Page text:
The ASHON chairman noted that it was expected that recommendations and sanctions arising from handling complaints will have the backing of the SRO and apex regulator that are legally empowered to do so.

"The new structure will place initial emphasis on clients complaints against operators especially stockbroking firms and registrars. This is borne out of the higher percentage of these complaints to other classifications as well as the potential positive effect it will have on investor confidence when these are streamlined," he said.

Investment and Securities Tribunal Link

Madubuike added that the framework will be made in such a way that an unsatisfied client can move to the next level, where the complaint would have been copied by the complainant to act as a check, while ensuring prompt attention to all complaints.

Such expected next level is the Investment and Securities Tribunal (IST).

However, the IST, which is a specialised court meant to resolve capital market cases, appears to have turned to the regular courts, where cases suffer unnecessary delay for up to three years or more, arising from frivolous injunctions, and other delay tactics often employed by defense counsel.

In the opinion of Mr. Sola Ephraim-Oluwanuga, a lawyer and until some years ago, a judge of the IST, the tribunal needs some reforms for it to achieve the objectives of setting it up.

Reforming the IST

In first place, Ephraim-Oluwanuga, also a former Chairman of Ibadan Zonal Shareholders Association, said the tribunal has to "simplify its processes to make for expeditious hearing."

According to him, challenges facing the IST include inadequate funding, lack of adequate and skilled practitioners in capital market related matters.

He also pointed out the jurisdictional competition between the Federal High Courts, High Courts and the tribunal due to constitutional constraints.

He therefore advocated that as a first step, the 1999 constitution amended to make the IST a court of record and included in the hierarchy of courts, unlike the current situation where rulings of the court are taken to the Federal High Court for documentation.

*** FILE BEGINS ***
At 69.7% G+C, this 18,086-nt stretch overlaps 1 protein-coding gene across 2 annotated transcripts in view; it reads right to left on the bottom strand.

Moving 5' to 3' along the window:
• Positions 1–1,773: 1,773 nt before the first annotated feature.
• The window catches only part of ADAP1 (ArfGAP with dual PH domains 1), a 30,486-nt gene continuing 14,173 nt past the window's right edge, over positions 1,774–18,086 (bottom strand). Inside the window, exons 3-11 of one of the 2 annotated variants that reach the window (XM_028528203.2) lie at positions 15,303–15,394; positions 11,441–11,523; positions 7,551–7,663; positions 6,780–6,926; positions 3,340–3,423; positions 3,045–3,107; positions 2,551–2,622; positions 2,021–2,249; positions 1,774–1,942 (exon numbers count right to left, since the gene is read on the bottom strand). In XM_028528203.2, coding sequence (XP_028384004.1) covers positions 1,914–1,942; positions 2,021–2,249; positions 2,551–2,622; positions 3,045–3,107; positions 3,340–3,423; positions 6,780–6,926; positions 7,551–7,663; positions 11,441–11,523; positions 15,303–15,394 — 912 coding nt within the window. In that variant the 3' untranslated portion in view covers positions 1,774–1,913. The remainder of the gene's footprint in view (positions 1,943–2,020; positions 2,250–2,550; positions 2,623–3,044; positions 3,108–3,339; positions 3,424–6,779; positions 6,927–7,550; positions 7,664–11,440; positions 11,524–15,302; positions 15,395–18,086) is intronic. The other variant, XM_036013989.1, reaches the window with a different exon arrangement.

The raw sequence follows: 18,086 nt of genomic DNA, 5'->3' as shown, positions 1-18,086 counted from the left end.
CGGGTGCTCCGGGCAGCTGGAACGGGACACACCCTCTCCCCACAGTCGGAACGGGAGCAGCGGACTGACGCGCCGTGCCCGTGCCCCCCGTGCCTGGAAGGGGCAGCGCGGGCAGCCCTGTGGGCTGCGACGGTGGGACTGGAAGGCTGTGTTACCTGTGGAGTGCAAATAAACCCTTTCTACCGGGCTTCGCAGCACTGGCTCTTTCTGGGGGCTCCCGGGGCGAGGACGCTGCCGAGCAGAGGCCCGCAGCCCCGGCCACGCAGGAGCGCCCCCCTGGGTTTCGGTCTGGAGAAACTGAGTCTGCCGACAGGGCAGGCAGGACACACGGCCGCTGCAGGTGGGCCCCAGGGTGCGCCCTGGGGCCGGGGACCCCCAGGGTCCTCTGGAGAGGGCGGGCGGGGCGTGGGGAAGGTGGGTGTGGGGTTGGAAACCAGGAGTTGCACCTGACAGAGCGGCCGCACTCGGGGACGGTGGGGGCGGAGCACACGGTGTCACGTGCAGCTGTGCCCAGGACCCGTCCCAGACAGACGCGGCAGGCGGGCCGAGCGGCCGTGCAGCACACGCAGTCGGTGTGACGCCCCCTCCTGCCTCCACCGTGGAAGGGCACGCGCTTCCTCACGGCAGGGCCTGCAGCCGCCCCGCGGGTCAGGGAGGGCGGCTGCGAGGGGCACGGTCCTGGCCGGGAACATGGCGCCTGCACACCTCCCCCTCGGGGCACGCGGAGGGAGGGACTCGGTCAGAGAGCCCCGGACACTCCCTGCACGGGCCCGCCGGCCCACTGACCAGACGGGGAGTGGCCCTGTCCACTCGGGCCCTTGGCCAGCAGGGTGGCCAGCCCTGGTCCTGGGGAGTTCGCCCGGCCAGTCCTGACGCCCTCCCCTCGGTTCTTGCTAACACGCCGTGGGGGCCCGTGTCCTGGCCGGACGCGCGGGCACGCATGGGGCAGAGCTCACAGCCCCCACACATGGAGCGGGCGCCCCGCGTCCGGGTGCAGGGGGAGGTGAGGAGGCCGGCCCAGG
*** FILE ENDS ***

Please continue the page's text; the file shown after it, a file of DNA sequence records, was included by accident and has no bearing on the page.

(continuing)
He added that there is need for the Court of Appeal to treat capital market appeals with speed and dispatch like criminal cases to boost investor confidence, just as the National Assembly should vest the tribunal with powers to enforce its judgments and create an enforcement unit in the IST.

Ephraim-Oluwanuga added that SEC and the tribunal should also remove administrative bottlenecks to delays in appeals at the tribunal, and commencement of hearing respectively.

Speaking in the same, the President, Capital Market Solicitors Association, Dr. Babatunde Ajibade, who is a Senior Advocate of Nigeria (SAN), emphasised on the need for quick dispensation of justice in capital market related disputes, owing to its peculiar time-sensitive nature and the consequent substantial risk of loss.

He therefore, commended the decision to overhaul the complaints management mechanism, saying it would it would address investor complaints that would otherwise come to the SEC.

However, he wants the commission to look into a more holistic approach that deals with the enforcement of capital market rules and regulations from A - Z, to give confidence to both local and foreign investors.

"Reforms of this sort should be structural and should involve the leadership of the judiciary," he advised.

The CMF is already being exposed to the capital market community and is expected to be adopted after the harmonisation of all the differences.